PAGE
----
Cryptocurrency Latest: Colombia embraces while China cracks down
Governments across the world remain divided on the real value of digital currencies and blockchain technology. The Tradefair team brings you the latest cryptocurrency roundup...
"If we want to overcome the corruption , the technology [blockchain] can be instrumental."
- Ivan Duque, President of Colombia.
Cryptocurrency investment never has an easy time, with opinion often split on its future and value. However, for many traders it remains an area of interest and excitement, whether they decide to purchase assets themselves or not. Here are some of the latest developments in the crypto world:
China adds pressure to crypto crackdown
Chinese authorities have increased pressure on domestic cryptocurrency activities, according to a report from CNBC. It comes after Beijing banned the sales of initial coin offerings (ICOs), despite supporting the underlying blockchain technology.
This may be because, although it has been primarily used for bitcoin, the technology actually facilitates any type of transaction between two parties without the need for a bank or other financial institution.
China used to be one of the biggest players in bitcoin trading but, as more pressure has come on the industry to regulate the technology, Beijing has distanced itself from it. However, the country - along with others - has been concerned about the use of blockchain for fraudulent activities.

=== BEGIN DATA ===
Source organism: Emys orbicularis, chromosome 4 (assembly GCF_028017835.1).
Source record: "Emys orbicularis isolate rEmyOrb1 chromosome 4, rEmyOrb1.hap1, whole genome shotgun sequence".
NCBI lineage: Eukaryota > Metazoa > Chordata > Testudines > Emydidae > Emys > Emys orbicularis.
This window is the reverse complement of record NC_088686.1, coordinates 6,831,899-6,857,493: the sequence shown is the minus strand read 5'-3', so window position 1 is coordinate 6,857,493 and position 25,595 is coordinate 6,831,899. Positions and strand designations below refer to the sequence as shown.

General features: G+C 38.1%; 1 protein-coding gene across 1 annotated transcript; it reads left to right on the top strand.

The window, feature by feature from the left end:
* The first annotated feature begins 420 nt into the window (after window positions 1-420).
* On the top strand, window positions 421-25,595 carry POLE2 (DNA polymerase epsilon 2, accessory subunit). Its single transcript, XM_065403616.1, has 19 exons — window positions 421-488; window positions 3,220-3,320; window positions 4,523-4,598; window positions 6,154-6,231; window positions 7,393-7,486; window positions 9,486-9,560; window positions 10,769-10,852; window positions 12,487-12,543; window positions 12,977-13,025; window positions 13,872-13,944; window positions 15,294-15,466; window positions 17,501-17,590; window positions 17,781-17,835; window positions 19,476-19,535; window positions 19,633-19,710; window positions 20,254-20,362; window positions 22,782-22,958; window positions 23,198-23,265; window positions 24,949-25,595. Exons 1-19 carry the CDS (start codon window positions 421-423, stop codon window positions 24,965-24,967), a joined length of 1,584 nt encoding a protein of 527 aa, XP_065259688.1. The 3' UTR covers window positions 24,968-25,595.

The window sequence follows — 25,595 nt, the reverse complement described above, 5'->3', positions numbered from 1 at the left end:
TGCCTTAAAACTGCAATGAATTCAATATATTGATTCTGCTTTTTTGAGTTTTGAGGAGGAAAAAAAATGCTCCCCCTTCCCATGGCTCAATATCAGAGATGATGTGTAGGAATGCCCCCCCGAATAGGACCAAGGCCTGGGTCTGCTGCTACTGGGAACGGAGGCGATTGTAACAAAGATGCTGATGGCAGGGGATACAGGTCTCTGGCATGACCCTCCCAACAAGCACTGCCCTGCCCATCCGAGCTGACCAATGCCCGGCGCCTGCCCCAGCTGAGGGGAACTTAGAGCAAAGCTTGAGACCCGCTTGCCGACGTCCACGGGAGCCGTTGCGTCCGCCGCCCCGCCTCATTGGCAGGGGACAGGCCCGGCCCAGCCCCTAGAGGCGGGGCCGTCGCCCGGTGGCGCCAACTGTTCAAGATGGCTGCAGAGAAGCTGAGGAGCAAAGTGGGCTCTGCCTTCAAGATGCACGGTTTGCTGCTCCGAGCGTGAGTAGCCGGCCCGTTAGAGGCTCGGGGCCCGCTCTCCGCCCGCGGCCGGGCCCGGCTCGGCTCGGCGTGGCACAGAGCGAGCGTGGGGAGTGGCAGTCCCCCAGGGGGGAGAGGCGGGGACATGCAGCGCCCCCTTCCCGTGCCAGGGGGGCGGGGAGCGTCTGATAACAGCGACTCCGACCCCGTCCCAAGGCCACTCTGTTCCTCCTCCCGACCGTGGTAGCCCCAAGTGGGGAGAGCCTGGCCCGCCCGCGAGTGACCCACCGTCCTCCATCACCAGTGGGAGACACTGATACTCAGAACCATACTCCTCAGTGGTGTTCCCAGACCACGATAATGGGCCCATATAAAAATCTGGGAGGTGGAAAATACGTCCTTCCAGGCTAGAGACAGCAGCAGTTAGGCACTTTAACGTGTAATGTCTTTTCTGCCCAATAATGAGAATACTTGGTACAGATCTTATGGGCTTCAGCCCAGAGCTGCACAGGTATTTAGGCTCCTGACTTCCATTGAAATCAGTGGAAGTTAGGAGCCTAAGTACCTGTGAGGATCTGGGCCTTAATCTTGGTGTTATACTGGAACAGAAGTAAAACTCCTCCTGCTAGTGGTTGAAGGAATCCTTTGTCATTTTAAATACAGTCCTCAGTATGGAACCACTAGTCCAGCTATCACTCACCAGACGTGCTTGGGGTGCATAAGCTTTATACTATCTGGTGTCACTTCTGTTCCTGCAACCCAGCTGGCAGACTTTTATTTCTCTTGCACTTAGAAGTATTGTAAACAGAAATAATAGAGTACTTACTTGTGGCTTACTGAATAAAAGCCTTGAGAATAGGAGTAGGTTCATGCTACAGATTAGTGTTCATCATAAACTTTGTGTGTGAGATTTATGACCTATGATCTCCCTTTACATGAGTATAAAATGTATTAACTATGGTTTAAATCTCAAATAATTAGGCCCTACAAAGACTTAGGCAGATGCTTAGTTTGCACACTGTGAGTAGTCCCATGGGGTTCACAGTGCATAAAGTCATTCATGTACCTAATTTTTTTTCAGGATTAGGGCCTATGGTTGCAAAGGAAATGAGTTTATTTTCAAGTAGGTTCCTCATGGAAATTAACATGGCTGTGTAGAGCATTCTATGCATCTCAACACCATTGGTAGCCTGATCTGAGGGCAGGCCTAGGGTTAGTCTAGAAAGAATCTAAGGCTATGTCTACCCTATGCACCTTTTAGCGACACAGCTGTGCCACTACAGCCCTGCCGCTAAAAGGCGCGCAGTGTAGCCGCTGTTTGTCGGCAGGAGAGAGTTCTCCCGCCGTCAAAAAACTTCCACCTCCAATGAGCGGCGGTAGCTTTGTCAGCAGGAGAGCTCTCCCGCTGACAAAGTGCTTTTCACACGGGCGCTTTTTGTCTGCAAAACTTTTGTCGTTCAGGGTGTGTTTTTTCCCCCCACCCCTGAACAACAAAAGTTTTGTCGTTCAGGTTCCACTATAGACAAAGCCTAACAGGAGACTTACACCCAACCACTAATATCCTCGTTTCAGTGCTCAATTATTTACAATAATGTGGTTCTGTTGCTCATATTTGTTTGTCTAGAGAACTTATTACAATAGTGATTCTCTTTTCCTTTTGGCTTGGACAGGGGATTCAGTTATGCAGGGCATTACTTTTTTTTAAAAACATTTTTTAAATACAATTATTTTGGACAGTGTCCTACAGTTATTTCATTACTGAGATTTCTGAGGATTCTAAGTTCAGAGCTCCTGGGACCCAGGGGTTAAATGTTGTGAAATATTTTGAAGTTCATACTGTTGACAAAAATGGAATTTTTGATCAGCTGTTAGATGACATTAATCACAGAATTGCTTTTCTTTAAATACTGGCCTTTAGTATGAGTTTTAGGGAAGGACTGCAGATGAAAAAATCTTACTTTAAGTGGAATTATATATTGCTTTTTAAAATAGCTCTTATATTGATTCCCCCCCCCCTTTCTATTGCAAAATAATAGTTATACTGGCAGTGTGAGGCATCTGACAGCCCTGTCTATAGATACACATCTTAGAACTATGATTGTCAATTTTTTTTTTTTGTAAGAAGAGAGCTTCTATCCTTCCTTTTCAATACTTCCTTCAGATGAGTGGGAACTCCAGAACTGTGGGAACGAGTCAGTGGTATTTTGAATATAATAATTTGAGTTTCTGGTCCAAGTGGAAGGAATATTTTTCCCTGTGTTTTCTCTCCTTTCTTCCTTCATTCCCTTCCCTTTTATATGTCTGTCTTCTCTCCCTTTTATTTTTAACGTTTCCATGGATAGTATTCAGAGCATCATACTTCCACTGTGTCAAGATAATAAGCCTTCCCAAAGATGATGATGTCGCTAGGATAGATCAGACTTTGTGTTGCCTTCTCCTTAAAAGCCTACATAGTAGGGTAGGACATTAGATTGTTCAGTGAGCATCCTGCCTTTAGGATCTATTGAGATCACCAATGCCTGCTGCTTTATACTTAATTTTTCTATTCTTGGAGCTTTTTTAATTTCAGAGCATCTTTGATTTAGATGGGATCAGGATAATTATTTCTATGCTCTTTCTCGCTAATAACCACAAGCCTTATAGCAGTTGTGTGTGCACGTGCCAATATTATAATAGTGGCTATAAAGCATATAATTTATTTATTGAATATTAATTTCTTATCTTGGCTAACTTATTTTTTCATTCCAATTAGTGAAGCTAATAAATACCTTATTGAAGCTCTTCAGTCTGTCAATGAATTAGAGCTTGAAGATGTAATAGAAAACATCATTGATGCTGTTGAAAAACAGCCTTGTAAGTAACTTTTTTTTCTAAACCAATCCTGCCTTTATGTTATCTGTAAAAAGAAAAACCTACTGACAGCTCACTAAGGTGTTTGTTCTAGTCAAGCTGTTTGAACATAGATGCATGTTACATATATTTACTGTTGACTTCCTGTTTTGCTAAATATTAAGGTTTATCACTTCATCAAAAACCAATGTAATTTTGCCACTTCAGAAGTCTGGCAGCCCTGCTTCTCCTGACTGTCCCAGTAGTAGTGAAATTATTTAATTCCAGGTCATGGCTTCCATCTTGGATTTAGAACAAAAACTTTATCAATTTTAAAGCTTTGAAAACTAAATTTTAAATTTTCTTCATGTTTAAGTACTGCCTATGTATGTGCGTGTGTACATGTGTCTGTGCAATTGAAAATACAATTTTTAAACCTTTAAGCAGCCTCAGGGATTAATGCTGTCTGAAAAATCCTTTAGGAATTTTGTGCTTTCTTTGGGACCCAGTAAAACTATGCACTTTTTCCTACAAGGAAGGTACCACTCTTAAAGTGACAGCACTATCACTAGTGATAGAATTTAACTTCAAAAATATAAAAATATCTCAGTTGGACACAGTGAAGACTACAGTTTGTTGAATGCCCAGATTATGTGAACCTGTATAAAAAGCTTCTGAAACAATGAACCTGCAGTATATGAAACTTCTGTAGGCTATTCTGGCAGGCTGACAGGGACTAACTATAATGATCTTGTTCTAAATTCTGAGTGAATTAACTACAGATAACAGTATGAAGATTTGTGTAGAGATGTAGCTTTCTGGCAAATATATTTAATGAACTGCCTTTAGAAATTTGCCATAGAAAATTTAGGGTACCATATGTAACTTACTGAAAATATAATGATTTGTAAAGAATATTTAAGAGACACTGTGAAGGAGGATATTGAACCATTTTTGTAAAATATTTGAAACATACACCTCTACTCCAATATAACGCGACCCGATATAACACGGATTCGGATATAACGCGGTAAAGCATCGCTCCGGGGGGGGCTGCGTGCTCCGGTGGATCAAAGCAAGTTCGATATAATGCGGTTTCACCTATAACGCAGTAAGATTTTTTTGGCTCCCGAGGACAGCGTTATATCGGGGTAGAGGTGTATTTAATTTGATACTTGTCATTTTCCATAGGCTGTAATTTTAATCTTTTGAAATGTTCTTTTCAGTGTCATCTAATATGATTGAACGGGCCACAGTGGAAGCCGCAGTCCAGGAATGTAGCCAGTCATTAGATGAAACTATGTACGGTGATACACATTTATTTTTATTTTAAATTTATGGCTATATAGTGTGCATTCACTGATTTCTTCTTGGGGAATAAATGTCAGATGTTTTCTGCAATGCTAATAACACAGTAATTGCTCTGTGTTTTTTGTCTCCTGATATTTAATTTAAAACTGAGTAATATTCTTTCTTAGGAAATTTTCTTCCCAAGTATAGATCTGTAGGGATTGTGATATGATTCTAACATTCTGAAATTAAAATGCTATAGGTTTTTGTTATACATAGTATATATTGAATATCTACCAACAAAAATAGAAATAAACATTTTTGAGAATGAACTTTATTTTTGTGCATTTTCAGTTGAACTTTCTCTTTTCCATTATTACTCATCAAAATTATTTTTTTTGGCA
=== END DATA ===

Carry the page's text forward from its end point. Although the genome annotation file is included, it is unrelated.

It added further pressure when five government bodies - the People's Bank of China, the Banking Regulatory Commission, the Central Cyberspace Affairs Commission, the Ministry of Public Security and the State Administration for Market Regulation - issued an official statement about the dangers of illegal fundraising using the guise of cryptocurrencies.
Despite this, Chinese investors are still heavily involved in transactions through crypto mining.
New Colombian President embraces blockchain
Elsewhere, the new President of Colombia has announced that he has a strong interest in cutting-edge technologies, such as blockchain and cryptocurrencies. Speaking at the ANDICOM conference, President Ivan Duque said it would be his "obsession" to make Colombia the technological leader of the region, Bitcoinist reports.
He said applications of blockchain technology can be used to prevent corruption of public funds by keeping permanent records of transactions. It's perhaps no surprise that President Duque is embracing financial innovation so soon into his term as he previously worked in Inter-American Development Bank before turning his hand to politics.
He also suggested that IT companies would be exempt from taxes for the first five years if they can generate a specific number of jobs, which would presumably include crypto companies.
A bright future for cryptocurrencies?
A report from Forbes suggests that the best time for cryptocurrencies may be ahead. Results from a survey commissioned by Coinbase indicate that US students are twice as likely to hold crypto assets as the general population, implying that as this generation matures there will be a spike in crypto trading.
The study found that a fifth (18%) of US student respondents report owning or having owned bitcoin or some other cryptocurrency. This demographic is often seen as the leaders of technological innovation, with Facebook being predominantly surged in popularity thanks to young people.
Slightly fewer (17%) of students said they consider their knowledge of cryptocurrency and blockchain was very good, compared to just 9% of the general population. However, it comes after Coinbase's Chief Executive warned that commercial bitcoin adoption could take "quite some time".